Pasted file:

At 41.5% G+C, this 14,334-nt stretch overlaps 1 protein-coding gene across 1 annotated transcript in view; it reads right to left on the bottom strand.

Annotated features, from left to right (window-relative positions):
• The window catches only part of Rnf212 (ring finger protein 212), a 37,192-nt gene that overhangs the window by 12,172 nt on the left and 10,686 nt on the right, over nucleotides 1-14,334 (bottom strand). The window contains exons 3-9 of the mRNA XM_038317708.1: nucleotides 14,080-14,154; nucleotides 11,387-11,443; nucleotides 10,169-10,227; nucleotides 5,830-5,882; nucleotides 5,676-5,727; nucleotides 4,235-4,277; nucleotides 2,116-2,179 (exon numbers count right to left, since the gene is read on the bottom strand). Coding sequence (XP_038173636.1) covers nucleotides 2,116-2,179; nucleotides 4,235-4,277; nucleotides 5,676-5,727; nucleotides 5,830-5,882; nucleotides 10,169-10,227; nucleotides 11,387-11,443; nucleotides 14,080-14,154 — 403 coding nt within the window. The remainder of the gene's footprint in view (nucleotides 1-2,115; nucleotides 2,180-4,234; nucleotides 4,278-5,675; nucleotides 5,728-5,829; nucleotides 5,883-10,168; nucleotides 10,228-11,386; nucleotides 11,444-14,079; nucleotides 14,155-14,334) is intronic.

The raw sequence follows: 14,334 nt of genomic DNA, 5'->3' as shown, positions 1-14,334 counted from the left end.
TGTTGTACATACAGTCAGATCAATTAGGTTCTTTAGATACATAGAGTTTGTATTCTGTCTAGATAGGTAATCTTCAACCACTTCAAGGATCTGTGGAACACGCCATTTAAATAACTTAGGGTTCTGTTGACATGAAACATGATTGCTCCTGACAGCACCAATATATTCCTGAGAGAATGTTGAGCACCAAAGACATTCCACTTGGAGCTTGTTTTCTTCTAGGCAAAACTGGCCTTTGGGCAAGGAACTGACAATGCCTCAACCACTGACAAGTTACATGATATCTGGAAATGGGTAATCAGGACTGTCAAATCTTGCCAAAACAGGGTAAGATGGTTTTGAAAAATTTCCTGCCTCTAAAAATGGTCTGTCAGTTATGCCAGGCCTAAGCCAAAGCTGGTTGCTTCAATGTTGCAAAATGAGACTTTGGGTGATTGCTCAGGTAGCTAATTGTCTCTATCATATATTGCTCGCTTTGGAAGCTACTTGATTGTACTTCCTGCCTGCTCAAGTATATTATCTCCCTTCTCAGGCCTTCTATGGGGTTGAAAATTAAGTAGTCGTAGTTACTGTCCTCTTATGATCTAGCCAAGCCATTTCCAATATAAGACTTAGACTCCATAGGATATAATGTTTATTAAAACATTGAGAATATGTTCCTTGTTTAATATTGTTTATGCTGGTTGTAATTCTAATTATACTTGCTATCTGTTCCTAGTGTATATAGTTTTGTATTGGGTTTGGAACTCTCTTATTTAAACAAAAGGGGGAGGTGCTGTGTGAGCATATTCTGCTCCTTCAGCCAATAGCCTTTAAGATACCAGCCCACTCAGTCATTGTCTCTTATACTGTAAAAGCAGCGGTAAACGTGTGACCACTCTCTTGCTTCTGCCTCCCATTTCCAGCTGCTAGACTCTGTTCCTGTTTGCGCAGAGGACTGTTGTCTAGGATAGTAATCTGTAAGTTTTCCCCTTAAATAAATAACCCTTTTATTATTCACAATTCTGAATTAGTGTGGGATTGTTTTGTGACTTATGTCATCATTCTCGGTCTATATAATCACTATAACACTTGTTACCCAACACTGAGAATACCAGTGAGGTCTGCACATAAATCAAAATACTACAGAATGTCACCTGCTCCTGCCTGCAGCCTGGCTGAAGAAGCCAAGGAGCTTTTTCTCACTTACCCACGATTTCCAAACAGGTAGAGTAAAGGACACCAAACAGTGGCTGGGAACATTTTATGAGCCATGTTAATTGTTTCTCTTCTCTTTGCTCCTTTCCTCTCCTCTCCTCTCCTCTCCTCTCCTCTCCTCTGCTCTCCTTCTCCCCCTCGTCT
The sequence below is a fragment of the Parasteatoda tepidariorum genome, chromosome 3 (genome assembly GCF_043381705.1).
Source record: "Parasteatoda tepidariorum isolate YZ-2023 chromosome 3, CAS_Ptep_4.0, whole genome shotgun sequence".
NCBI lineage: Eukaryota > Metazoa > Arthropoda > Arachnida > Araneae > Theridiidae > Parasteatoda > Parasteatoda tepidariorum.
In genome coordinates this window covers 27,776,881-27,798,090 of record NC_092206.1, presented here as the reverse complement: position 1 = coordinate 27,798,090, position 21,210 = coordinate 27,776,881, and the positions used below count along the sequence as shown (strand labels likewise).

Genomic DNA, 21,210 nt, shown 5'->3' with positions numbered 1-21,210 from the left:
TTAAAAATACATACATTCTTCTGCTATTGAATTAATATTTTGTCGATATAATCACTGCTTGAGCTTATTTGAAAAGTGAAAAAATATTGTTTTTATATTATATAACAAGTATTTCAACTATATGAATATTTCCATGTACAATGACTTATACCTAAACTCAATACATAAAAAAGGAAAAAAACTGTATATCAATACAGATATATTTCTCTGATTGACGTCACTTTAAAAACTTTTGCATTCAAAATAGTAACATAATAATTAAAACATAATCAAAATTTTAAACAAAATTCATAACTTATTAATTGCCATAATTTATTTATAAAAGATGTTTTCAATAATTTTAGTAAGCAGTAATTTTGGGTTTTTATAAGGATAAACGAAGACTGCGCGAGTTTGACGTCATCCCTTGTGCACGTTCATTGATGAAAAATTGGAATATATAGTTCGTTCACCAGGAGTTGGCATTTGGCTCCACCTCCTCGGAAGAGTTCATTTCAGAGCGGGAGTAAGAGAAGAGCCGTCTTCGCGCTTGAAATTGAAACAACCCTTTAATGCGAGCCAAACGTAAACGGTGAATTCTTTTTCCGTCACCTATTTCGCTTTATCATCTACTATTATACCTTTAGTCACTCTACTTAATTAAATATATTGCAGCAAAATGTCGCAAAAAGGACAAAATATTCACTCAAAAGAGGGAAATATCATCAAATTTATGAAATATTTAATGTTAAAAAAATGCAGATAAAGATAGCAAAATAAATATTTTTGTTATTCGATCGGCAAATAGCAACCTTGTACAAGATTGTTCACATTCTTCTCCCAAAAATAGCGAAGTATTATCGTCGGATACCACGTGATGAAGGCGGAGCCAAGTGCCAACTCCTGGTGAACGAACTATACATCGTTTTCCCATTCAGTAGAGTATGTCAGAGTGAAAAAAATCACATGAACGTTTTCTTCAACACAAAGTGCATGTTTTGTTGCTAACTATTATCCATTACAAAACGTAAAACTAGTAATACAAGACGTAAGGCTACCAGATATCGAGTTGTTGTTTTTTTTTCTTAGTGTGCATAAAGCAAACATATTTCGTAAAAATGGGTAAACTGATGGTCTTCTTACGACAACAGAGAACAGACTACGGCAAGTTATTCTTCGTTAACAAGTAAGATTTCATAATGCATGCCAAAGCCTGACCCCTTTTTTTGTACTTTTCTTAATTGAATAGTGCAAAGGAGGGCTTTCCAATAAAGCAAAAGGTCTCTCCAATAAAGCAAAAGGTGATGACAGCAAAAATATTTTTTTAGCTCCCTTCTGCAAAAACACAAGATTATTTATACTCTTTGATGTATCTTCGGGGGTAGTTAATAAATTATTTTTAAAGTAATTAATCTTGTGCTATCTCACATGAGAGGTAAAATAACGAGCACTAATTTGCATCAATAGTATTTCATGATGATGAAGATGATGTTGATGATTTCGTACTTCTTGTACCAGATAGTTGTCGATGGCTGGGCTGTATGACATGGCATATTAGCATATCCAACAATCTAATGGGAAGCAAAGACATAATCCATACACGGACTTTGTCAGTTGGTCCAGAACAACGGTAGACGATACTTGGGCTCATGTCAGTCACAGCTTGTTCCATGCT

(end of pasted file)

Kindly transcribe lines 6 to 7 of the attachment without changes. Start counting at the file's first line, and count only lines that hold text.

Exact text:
The sequence below is a fragment of the Parasteatoda tepidariorum genome, chromosome 3 (genome assembly GCF_043381705.1).
Source record: "Parasteatoda tepidariorum isolate YZ-2023 chromosome 3, CAS_Ptep_4.0, whole genome shotgun sequence".